In the United States, Black people are often left out of conversations about nature and the outdoors—an omission that’s far from accidental. Just a few centuries after our ancestors were forcibly brought to this country and made to work the land they were never meant to own or enjoy, systemic racism still attempts to control our access to the natural world. Many in our community are raising families in neighborhoods where the water is toxic (and the air isn’t much better) and finding fresh fruits and veggies can require a three-hour round trip. And in those same neighborhoods, the ability to exist leisurely in nature or engage in recreational outdoor activities is often constrained by the privatization of green space and other public spaces, while high costs and geographical limitations have put many other outdoor activities out of reach.
In addition to physically excluding us from outdoor spaces, White supremacy has even limited the connections between people of color and the outdoors in our collective imagination through decades of blindingly White marketing campaigns for outdoor industries. I can’t even count how many times I’ve heard another Black person respond to someone mentioning an activity like hiking or camping with the phrase “oh, we don’t do that.” I’d beg to differ! However, there is one Black experience of the outdoors that unifies us, no matter where we live or how we like to spend our free time: The Cookout.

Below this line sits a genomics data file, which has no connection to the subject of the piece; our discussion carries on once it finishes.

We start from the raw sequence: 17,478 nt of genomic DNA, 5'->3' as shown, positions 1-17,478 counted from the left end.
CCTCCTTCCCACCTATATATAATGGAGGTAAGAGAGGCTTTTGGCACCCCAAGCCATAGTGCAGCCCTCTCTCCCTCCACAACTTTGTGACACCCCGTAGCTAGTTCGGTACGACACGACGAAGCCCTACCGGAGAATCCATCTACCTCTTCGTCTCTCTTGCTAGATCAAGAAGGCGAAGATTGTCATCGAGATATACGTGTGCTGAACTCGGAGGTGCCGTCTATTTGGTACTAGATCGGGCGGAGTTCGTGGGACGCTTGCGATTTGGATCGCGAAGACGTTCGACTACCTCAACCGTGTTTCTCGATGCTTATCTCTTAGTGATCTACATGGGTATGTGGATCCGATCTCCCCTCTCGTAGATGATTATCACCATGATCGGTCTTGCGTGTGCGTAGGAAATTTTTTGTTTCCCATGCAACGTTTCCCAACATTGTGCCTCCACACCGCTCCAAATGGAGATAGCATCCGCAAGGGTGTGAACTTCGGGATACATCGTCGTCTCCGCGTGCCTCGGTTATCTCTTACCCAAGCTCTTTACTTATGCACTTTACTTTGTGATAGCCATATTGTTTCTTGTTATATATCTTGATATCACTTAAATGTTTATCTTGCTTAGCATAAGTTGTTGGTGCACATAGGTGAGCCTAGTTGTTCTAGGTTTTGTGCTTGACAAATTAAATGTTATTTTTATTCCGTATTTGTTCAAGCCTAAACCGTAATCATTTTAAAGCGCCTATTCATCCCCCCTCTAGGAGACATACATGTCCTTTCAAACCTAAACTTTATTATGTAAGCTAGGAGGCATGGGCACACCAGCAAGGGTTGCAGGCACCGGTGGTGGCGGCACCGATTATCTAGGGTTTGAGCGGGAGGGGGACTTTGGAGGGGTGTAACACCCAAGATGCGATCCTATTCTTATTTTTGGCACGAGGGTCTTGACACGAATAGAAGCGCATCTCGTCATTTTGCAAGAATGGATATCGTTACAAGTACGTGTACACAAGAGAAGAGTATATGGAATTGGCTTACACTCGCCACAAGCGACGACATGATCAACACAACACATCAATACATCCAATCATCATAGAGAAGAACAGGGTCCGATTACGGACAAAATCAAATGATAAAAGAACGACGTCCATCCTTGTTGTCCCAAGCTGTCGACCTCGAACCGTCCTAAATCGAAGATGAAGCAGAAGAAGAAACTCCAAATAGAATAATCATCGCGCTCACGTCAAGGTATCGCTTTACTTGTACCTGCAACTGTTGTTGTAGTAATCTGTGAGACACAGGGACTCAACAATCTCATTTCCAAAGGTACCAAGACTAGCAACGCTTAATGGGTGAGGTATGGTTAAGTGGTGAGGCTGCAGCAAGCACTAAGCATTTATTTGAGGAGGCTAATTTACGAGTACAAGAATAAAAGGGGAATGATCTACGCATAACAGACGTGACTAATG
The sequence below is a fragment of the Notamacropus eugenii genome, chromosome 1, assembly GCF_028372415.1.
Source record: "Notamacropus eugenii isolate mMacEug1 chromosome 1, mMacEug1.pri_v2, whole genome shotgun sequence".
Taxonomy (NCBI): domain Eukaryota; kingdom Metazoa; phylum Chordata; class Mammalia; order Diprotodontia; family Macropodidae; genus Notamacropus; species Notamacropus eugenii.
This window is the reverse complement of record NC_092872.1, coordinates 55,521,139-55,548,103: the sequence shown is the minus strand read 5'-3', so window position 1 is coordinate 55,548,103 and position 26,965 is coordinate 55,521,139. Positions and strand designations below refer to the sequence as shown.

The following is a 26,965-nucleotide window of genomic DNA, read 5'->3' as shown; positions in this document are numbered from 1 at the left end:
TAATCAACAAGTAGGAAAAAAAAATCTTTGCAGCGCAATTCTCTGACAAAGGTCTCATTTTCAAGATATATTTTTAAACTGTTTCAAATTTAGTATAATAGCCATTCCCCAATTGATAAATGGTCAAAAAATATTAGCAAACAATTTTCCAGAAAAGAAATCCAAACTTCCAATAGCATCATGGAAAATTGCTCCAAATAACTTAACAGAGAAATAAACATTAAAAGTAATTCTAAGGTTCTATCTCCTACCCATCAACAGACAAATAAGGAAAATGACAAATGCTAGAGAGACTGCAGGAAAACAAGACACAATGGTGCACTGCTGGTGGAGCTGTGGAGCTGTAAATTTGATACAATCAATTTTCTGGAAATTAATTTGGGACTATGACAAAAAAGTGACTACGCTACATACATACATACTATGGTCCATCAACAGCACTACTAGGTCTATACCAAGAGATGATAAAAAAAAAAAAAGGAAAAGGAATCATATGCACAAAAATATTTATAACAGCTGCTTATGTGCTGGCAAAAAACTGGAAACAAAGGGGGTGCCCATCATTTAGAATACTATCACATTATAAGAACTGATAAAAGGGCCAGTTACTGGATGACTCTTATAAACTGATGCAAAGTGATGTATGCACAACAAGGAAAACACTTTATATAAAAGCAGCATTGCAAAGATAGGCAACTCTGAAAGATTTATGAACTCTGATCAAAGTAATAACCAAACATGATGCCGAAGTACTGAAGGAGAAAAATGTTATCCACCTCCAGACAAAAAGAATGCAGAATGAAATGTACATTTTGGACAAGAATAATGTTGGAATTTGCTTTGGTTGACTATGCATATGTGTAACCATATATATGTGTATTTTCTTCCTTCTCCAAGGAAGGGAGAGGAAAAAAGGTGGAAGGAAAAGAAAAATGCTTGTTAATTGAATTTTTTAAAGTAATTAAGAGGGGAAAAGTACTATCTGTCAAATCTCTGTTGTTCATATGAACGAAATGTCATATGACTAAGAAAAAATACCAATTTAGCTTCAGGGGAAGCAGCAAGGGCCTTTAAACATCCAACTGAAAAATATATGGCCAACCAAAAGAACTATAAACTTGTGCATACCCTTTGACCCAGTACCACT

Although no two cookouts are exactly the same, there are undeniable commonalities—bbq and potato salad, a line dance of y’alls choosing, the joyful “whoaaaa” that signals the start of Maze and Frankie Beverly’s “Before I Let Go.” Many of us wouldn’t immediately think of going to a cookout as a way of being in nature, but that’s quite literally what it is: Black folks, usually families and friends, gathering to share food and laughter with their community. The cookout is a space that is integral to our familial, communal, and cultural histories—not just symbolically, but also in its function as an intergenerational gathering where family histories are passed down and new memories are made.
“…there is one Black experience of the outdoors that unifies us, no matter where we live or how we like to spend our free time: The Cookout.”
And, despite predominant narratives about the outdoors, the evidence shows that Black people jump at an opportunity to be in the outdoors—why else would so many of us have cookouts on the 4th of July? Certainly not because we buy into America’s false promises of independence, but rather because it’s a national holiday when most people are off from work, the sun is shining, and we have the opportunity to be in community outside. (Now when it comes to spending time in nature during the winter, well that’s an entirely different beast!)
It’s beautiful to see an ever-increasing number of Black folks embracing nature anew and creating spaces that are our own through organizations like Outdoor Afro and Black People Who Hike—but it’s just as essential to celebrate the informal ways we’ve always made the outdoors our own, even while being systematically and often violently excluded from natural spaces. What would it mean to try to reframe other outdoor experiences or activities in a similar way?
Finding joy in a connection to water could look like little Black kids laughing and screaming as they run through the cool spray of water coming from an open fire hydrant on a blazing summer afternoon. Taking your play nieces and nephews on a walk in the park to pick wildflowers could become a way of exploring nature and learning about plants. As Black people, we have always known that there is no one way (and no correct way) to build relationships with the natural world—after all, despite the relentless violence of environmental racism, we’ve been finding new ways to be in nature for years.